Any initiative intended to enact change in a community, from creating a trails system to revitalizing Main Street, must include some degree of citizen participation. Obtaining input from the public simply makes sense, regardless of whether local regulation requires it. Avoiding a system for letting local residents and other stakeholders express their concerns and contribute their ideas makes for a weaker approach and opens the process up to criticism that can derail the best laid plans.

The classic public hearing scenario-a gathering in the town hall or school auditorium-where the assembled hear presentations on the anticipated improvements and implementation approach, can be adapted to almost any situation. Including people with a variety of points of view, issues and desires should be a principal goal. Obtaining this level of participation means going beyond the standard hearing notice printed in the local paper. Contacting people through their social and service clubs, churches, sports leagues, children's schools and other non-traditional means will help attract participants.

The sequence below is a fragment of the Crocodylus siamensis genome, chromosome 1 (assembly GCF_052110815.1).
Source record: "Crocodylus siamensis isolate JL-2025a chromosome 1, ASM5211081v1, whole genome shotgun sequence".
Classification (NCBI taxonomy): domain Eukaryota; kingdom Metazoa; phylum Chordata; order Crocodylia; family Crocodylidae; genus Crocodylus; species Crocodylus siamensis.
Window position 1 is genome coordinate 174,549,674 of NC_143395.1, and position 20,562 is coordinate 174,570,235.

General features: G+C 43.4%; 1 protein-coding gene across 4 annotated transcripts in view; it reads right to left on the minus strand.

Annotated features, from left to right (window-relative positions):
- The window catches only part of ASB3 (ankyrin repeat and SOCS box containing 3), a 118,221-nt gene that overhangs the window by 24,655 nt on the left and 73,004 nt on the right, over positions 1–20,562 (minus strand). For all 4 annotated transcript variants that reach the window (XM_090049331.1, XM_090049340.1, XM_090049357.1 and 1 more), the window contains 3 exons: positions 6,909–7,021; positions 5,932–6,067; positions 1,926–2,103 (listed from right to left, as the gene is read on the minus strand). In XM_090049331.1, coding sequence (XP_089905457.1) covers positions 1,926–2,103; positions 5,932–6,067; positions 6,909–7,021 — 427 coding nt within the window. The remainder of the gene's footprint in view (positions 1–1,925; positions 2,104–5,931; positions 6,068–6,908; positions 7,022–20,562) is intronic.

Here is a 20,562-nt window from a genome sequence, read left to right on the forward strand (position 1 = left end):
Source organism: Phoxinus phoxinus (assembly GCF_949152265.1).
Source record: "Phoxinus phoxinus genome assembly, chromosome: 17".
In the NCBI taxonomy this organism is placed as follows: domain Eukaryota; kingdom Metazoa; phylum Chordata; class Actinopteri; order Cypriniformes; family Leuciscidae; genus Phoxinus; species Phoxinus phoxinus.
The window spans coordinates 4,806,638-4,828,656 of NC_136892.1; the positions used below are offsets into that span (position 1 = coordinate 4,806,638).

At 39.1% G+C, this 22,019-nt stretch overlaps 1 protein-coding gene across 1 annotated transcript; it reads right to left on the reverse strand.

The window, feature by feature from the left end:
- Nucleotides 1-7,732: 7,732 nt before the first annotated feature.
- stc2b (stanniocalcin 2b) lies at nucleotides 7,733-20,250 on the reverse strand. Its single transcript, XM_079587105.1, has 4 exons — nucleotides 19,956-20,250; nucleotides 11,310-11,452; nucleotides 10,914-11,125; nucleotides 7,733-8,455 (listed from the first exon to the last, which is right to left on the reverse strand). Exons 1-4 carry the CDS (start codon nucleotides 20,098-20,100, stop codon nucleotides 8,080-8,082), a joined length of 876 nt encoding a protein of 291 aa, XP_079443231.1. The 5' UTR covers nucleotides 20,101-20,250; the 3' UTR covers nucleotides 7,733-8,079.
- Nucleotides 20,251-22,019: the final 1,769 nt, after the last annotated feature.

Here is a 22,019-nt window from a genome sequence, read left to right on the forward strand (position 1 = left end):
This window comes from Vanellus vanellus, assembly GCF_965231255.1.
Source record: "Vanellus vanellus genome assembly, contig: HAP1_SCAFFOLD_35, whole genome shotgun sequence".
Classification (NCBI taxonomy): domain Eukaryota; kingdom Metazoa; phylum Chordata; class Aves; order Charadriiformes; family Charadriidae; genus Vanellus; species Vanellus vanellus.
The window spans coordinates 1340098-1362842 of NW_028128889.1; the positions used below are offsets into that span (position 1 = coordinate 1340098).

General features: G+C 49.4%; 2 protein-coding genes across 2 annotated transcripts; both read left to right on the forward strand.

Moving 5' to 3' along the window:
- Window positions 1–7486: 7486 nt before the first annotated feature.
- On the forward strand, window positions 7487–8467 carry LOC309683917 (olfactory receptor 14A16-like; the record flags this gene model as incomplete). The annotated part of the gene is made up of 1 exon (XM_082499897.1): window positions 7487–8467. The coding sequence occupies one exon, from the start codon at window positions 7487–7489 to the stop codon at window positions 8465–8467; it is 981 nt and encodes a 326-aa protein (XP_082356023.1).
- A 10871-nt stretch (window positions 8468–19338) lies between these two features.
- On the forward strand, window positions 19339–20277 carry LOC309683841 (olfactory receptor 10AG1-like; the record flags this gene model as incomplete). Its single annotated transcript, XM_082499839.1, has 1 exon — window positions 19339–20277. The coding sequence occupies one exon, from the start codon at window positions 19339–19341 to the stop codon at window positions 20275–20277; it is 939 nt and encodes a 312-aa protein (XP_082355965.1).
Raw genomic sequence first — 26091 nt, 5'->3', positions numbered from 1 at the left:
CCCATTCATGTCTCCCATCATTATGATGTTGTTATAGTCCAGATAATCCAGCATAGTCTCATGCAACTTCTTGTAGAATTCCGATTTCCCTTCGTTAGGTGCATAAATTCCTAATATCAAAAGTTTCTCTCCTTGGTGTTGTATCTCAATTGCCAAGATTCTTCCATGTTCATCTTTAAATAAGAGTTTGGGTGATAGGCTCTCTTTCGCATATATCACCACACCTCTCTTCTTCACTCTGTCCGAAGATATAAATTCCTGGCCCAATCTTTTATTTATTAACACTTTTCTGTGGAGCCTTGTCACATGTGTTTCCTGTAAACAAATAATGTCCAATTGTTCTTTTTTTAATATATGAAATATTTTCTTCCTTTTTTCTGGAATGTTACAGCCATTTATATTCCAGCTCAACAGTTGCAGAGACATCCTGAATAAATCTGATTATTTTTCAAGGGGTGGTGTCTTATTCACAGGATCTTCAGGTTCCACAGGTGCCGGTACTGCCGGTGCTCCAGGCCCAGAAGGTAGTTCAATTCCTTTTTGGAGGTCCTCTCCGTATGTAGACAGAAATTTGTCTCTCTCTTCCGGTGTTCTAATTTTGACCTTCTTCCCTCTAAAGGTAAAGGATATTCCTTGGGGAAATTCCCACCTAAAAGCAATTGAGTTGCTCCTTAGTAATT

Other communities ask that plan representatives be allowed to speak briefly at other meetings to gain input and solicit attendance for larger events. A special effort should be made to include potential plan opponents to ensure a valid process invulnerable to charges that these views were somehow ignored. In the course of trail planning, local property rights activists should be expected, and thus should be welcomed.

Citizen involvement also benefits from community participation in leading meetings. Training local residents to facilitate community sessions helps keep people engaged. Fairness in the process, perhaps by establishing rules of behavior and techniques for organizing the public conversation, is easiest to enforce neighbor-to-neighbor.

Once you have organized public meetings, the next issue is to formulate an agenda. In developing any economic development program, the starting point is to clearly define a direction. When assembling a marketing strategy based on a tourism-related entity like trail recreation, the starting point is to create a community identity.

Step 2: Build a Community Identity

Building and maintaining an identity as a tourist destination is an ongoing process. To promote tourism in your community, the first step is to conduct an honest and thorough process of identifying the benefits a visitor will derive from visiting. This assessment of community character and visitor experience should tap into insights provided by both residents and people from other places. Residents may know their hometowns inside out, but tourists often notice unusual or charming attributes that residents tend to take for granted.